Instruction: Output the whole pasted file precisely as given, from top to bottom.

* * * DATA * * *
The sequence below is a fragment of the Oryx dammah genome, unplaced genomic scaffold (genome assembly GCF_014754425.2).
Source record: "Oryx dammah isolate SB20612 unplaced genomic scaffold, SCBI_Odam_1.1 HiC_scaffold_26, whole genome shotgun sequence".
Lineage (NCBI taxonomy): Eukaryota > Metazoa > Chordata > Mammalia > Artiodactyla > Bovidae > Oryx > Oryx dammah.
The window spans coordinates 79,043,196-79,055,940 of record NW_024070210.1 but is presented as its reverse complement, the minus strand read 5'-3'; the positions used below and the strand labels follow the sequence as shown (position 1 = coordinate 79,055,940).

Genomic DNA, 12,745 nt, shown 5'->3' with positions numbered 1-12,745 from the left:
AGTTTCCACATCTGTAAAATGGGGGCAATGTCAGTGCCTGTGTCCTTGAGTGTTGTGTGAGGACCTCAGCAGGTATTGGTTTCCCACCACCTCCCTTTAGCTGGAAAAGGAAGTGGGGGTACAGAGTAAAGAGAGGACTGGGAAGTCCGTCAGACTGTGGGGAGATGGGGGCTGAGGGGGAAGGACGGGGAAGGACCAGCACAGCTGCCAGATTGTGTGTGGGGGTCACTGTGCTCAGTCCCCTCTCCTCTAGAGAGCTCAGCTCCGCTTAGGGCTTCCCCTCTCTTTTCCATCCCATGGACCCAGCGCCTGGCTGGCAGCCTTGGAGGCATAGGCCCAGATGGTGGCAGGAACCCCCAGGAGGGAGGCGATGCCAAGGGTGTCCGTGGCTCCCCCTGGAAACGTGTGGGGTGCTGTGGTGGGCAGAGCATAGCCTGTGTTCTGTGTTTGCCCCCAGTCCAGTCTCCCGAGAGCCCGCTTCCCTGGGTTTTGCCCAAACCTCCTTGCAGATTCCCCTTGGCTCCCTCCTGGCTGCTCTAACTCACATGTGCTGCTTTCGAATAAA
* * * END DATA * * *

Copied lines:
The sequence below is a fragment of the Oryx dammah genome, unplaced genomic scaffold (genome assembly GCF_014754425.2).
Source record: "Oryx dammah isolate SB20612 unplaced genomic scaffold, SCBI_Odam_1.1 HiC_scaffold_26, whole genome shotgun sequence".
Lineage (NCBI taxonomy): Eukaryota > Metazoa > Chordata > Mammalia > Artiodactyla > Bovidae > Oryx > Oryx dammah.
The window spans coordinates 79,043,196-79,055,940 of record NW_024070210.1 but is presented as its reverse complement, the minus strand read 5'-3'; the positions used below and the strand labels follow the sequence as shown (position 1 = coordinate 79,055,940).

Genomic DNA, 12,745 nt, shown 5'->3' with positions numbered 1-12,745 from the left:
AGTTTCCACATCTGTAAAATGGGGGCAATGTCAGTGCCTGTGTCCTTGAGTGTTGTGTGAGGACCTCAGCAGGTATTGGTTTCCCACCACCTCCCTTTAGCTGGAAAAGGAAGTGGGGGTACAGAGTAAAGAGAGGACTGGGAAGTCCGTCAGACTGTGGGGAGATGGGGGCTGAGGGGGAAGGACGGGGAAGGACCAGCACAGCTGCCAGATTGTGTGTGGGGGTCACTGTGCTCAGTCCCCTCTCCTCTAGAGAGCTCAGCTCCGCTTAGGGCTTCCCCTCTCTTTTCCATCCCATGGACCCAGCGCCTGGCTGGCAGCCTTGGAGGCATAGGCCCAGATGGTGGCAGGAACCCCCAGGAGGGAGGCGATGCCAAGGGTGTCCGTGGCTCCCCCTGGAAACGTGTGGGGTGCTGTGGTGGGCAGAGCATAGCCTGTGTTCTGTGTTTGCCCCCAGTCCAGTCTCCCGAGAGCCCGCTTCCCTGGGTTTTGCCCAAACCTCCTTGCAGATTCCCCTTGGCTCCCTCCTGGCTGCTCTAACTCACATGTGCTGCTTTCGAATAAA